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Actually that is what I was trying to describe. What if you feed that signal into an armature or an electrostatic system, would it sound bad?
Armature?
Yes, it would sound awful. The waveform shoe is simply a fully rectified sine wave so not hard to generate either in hardware or software. Try it yourself.
 

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I was a recording engineer for over 3 decades and a lot of the work I did was on classical music. The methods were different from pop/rock music where the engineer "punched in" on the recorder to fix problems. In classical sessions, the artist would do multiple takes and the editing engineer would "splice" them together (term from days of cutting tape). In a digital audio workstation, we try to do edits at the zero crossing to line up attacks of notes so the transition is seamless and you do not hear the edit. If you do a "butt splice" (no crossfade between the two regions), it can produce a pop or click. In the best case scenario, we use 1 ms equal power crossfade types to avoid the pops. Sometimes longer durations or different types of crossfades are necessary to make the edit imperceptible.

Jady described what you are seeing when you look at a zoomed in waveform. You have zoomed in to the sine wave level and see the transition of the waveform from positive to negative.

When you think of an acoustic sound, it has a positive and a negative pressure or a compression and a rarefaction as the source changes the air pressure and it impinges upon your eardrum.
 

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If you moved all of the waveform above the zero line, would there be any affect other than a drop in dynamic range?

You would have to scale the waveform or clip it, but if you did scale it, would it cause a problem for amplifiers or speakers? I would expect it not to. I understand the the speakers will be physically trying to stay within half of their normal envelope for excursion, so they're not going to sound as great as they could, but they would probably sound fine?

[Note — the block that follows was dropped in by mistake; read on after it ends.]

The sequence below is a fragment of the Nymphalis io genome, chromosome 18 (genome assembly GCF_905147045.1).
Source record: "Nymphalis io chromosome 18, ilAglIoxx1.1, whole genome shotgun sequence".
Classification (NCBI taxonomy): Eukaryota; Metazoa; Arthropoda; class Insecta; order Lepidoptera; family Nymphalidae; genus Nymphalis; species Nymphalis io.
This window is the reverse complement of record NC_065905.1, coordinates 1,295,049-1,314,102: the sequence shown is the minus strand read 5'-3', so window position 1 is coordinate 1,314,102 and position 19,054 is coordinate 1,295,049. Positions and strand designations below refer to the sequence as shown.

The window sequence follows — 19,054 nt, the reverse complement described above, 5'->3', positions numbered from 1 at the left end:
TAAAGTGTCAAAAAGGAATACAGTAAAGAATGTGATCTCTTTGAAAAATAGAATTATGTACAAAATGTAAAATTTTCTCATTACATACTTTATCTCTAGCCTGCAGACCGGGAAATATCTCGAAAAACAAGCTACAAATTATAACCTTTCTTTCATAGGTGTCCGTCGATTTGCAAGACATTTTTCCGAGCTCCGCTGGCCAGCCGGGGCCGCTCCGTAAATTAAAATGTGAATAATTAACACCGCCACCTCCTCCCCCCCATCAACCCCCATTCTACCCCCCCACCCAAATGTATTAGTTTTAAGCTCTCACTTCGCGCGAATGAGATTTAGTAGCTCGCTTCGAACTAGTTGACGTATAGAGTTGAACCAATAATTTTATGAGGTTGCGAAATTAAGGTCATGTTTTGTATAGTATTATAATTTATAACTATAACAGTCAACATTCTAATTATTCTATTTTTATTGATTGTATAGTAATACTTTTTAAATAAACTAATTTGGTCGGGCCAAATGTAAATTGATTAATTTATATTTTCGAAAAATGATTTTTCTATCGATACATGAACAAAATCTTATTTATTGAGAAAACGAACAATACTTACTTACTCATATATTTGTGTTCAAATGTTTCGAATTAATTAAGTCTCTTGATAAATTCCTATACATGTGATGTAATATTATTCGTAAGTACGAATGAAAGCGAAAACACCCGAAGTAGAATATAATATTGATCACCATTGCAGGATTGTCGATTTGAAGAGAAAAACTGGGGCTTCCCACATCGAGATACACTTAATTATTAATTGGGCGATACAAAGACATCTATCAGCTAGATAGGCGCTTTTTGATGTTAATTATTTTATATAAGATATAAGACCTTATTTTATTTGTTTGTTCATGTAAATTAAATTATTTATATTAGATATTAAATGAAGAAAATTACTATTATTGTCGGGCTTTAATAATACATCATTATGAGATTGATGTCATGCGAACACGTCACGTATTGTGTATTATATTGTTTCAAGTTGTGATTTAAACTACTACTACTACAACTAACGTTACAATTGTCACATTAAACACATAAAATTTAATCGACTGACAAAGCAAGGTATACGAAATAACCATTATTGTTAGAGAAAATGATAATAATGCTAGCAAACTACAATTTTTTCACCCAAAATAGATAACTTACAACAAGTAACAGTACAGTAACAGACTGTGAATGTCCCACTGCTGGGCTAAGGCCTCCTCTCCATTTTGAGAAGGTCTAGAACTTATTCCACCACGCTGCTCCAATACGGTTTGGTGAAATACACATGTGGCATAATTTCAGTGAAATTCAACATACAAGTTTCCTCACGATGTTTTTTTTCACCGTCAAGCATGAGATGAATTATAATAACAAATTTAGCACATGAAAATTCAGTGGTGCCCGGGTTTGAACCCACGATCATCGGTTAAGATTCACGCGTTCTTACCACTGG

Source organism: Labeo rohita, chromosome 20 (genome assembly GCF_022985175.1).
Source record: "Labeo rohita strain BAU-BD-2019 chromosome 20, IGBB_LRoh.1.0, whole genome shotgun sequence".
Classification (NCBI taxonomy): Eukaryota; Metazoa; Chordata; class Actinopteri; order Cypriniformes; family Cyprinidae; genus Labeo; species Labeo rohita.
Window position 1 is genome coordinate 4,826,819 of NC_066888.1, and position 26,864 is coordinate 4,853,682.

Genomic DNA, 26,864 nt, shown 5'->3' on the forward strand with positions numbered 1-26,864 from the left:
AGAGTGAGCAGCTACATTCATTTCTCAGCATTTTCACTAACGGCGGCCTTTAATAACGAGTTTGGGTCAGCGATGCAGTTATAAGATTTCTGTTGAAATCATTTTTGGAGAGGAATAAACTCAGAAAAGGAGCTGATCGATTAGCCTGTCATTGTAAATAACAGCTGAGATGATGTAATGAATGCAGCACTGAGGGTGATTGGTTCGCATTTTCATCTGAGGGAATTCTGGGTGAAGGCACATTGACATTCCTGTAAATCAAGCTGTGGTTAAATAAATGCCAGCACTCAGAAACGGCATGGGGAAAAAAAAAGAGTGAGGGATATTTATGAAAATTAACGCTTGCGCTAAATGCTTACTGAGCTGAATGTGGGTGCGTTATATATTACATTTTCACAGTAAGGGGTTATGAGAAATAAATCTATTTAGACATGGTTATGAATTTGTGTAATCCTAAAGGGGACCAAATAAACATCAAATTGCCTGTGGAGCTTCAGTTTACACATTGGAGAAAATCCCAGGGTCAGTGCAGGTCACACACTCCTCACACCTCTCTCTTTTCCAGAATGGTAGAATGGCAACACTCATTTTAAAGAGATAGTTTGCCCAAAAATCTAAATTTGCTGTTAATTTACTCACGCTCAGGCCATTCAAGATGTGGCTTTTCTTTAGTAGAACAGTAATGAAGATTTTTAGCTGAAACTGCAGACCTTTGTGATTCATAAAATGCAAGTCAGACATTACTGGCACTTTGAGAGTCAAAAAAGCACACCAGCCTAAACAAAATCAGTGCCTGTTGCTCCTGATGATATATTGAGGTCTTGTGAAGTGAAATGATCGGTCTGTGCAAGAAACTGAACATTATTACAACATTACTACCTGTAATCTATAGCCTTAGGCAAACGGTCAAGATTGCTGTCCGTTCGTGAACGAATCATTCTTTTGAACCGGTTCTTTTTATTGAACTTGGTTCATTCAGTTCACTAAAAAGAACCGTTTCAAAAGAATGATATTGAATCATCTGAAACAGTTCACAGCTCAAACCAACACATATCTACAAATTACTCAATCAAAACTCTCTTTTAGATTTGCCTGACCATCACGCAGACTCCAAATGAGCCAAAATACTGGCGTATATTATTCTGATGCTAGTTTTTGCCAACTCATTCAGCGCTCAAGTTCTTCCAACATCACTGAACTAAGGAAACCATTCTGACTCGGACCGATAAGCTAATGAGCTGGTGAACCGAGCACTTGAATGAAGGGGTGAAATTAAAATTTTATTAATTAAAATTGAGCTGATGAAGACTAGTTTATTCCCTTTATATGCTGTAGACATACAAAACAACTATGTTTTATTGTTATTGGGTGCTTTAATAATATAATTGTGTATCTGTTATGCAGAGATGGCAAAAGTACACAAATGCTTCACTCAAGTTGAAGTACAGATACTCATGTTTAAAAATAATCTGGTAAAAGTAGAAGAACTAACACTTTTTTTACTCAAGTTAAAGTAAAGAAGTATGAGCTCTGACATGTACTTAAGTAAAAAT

I'm not seeing a concrete requirement for the signal to have a negative phase. It makes sense but I would say that's mostly due to the design of the dynamic transducer and not even relevant to some other transducer types?

Cheers
I am not sure what it is that you're driving at?

Taking your words literally, if you some how augmented all the waveforms to their zero crossing points, you would have no output amplitude and therefore no sound at all.

Speakers require AC signals to function properly, meaning swings from positive to negative.

The zero crossing point is merely the point of zero amplitude and an AC signal transitions from positive to negative, etc.

DJ's and other sampling artists look for this point to transition samples as the amplitudes and therefore volumes are neutral increasing the potential for a seamless mix, if you will.

In electronic device design, it has many other purposes.
Oh really? :p

Actually that is what I was trying to describe. What if you feed that signal into an armature or an electrostatic system, would it sound bad?